Too many people apply cellular network thinking to networks that are purpose-built for the Internet of Things (IoT). They ignore the massive diversity of uses and the scenarios.
One example is hybrid networks. These combine local area networks, such as BLE or wired CAN bus, with a long distance hop to the Internet using LoRaWAN.
Daniel Conrad in Messy Networks for the Internet of Things has another angle:
New IoT networks are designed for unplanned, ad-hoc, network deployments. And messy networks are awesome for IoT.
He talks about how purpose-built IoT networks like LoRaWAN don’t need handoffs as the end nodes move around between base stations or gateways. This reduces network complexity and cost, with all the intelligence to handle data messages built into a cloud-based network server.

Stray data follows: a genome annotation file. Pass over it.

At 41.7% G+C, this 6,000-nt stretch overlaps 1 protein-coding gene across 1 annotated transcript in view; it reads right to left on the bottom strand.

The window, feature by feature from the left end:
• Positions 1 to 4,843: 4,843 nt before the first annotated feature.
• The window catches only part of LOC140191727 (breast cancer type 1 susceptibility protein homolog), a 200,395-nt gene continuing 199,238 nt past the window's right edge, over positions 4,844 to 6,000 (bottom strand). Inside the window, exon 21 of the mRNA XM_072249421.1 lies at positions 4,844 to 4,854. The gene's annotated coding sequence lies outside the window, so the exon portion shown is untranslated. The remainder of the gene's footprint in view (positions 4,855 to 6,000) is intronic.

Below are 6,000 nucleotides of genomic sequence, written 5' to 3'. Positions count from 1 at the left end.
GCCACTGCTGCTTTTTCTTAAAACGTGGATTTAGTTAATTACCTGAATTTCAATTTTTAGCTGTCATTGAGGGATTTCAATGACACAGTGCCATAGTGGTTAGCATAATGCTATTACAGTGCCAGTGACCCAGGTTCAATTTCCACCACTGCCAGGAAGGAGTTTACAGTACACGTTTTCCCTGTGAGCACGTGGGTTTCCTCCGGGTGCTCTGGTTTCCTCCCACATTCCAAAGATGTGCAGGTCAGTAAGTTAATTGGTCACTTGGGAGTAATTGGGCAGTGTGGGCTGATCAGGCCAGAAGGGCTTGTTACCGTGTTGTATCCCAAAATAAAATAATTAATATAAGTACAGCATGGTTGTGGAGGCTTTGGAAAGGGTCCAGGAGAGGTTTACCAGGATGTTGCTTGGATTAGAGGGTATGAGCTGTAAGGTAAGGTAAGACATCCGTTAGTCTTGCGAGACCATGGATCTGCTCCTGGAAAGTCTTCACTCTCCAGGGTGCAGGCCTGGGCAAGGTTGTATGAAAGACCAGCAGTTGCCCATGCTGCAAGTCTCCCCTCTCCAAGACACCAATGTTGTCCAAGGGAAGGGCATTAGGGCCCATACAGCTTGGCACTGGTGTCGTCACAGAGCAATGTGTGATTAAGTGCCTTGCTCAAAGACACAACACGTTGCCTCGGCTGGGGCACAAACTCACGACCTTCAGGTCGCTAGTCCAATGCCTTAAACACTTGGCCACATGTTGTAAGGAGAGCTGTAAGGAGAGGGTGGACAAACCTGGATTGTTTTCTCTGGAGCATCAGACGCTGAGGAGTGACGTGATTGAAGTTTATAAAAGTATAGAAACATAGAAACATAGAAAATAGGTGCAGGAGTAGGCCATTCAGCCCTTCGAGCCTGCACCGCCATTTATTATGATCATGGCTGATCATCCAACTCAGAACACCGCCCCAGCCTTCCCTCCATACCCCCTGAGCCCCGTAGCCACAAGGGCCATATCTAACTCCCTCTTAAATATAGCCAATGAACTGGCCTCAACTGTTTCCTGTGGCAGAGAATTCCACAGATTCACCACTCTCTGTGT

Other benefits include rapid ad-hoc networks with no network planning or coordination required. It also allows reliability using redundancy, i.e. cheap gateways and no network changes means adding capacity or redundancy to a LoRaWAN network is simply switching a gateway on.
His final point about “messy” IoT networks is combining private and public IoT networks seamlessly. These private networks could be as simple as a customer-deployed single gateway to extensive private networks for an enterprise or geographical area.
I would however caution that these private-public LoRaWAN networks are still in the (not too distant) future while the LoRaWAN specifications for inter-network device connection are still being developed.
“Messy” IoT networks FTW.